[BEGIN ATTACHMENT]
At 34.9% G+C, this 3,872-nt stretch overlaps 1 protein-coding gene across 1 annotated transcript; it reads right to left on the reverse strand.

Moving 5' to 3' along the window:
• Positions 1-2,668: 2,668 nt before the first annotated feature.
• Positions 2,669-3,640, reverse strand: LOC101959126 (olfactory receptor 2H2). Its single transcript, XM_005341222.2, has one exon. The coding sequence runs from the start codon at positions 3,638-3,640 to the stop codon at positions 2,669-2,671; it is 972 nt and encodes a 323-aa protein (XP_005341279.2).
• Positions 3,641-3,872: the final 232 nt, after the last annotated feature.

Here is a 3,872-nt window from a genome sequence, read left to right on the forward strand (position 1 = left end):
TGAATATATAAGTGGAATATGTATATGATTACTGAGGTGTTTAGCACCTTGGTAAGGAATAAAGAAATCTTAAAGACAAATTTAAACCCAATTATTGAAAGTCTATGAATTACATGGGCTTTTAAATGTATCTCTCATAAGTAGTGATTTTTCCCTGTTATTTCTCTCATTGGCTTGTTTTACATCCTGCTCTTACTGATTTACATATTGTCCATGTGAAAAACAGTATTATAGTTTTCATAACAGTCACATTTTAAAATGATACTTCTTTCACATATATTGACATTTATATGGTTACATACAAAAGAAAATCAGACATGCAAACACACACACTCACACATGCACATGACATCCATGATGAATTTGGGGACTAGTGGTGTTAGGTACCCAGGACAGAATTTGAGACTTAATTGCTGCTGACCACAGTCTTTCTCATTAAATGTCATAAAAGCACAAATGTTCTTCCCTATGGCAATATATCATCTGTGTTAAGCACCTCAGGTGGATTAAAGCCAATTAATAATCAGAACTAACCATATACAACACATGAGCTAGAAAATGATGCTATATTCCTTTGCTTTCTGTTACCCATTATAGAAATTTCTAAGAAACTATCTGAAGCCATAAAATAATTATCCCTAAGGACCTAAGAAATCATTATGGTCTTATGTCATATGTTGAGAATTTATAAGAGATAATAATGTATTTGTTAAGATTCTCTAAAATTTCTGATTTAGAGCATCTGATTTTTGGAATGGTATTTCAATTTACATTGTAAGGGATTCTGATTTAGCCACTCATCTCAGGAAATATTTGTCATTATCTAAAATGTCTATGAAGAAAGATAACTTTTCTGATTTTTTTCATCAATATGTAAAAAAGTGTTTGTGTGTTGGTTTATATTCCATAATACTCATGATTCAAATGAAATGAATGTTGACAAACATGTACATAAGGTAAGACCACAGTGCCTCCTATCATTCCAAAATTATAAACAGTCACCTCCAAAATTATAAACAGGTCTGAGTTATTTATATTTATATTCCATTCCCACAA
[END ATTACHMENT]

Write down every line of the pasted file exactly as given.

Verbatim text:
At 34.9% G+C, this 3,872-nt stretch overlaps 1 protein-coding gene across 1 annotated transcript; it reads right to left on the reverse strand.

Moving 5' to 3' along the window:
• Positions 1-2,668: 2,668 nt before the first annotated feature.
• Positions 2,669-3,640, reverse strand: LOC101959126 (olfactory receptor 2H2). Its single transcript, XM_005341222.2, has one exon. The coding sequence runs from the start codon at positions 3,638-3,640 to the stop codon at positions 2,669-2,671; it is 972 nt and encodes a 323-aa protein (XP_005341279.2).
• Positions 3,641-3,872: the final 232 nt, after the last annotated feature.

Here is a 3,872-nt window from a genome sequence, read left to right on the forward strand (position 1 = left end):
TGAATATATAAGTGGAATATGTATATGATTACTGAGGTGTTTAGCACCTTGGTAAGGAATAAAGAAATCTTAAAGACAAATTTAAACCCAATTATTGAAAGTCTATGAATTACATGGGCTTTTAAATGTATCTCTCATAAGTAGTGATTTTTCCCTGTTATTTCTCTCATTGGCTTGTTTTACATCCTGCTCTTACTGATTTACATATTGTCCATGTGAAAAACAGTATTATAGTTTTCATAACAGTCACATTTTAAAATGATACTTCTTTCACATATATTGACATTTATATGGTTACATACAAAAGAAAATCAGACATGCAAACACACACACTCACACATGCACATGACATCCATGATGAATTTGGGGACTAGTGGTGTTAGGTACCCAGGACAGAATTTGAGACTTAATTGCTGCTGACCACAGTCTTTCTCATTAAATGTCATAAAAGCACAAATGTTCTTCCCTATGGCAATATATCATCTGTGTTAAGCACCTCAGGTGGATTAAAGCCAATTAATAATCAGAACTAACCATATACAACACATGAGCTAGAAAATGATGCTATATTCCTTTGCTTTCTGTTACCCATTATAGAAATTTCTAAGAAACTATCTGAAGCCATAAAATAATTATCCCTAAGGACCTAAGAAATCATTATGGTCTTATGTCATATGTTGAGAATTTATAAGAGATAATAATGTATTTGTTAAGATTCTCTAAAATTTCTGATTTAGAGCATCTGATTTTTGGAATGGTATTTCAATTTACATTGTAAGGGATTCTGATTTAGCCACTCATCTCAGGAAATATTTGTCATTATCTAAAATGTCTATGAAGAAAGATAACTTTTCTGATTTTTTTCATCAATATGTAAAAAAGTGTTTGTGTGTTGGTTTATATTCCATAATACTCATGATTCAAATGAAATGAATGTTGACAAACATGTACATAAGGTAAGACCACAGTGCCTCCTATCATTCCAAAATTATAAACAGTCACCTCCAAAATTATAAACAGGTCTGAGTTATTTATATTTATATTCCATTCCCACAA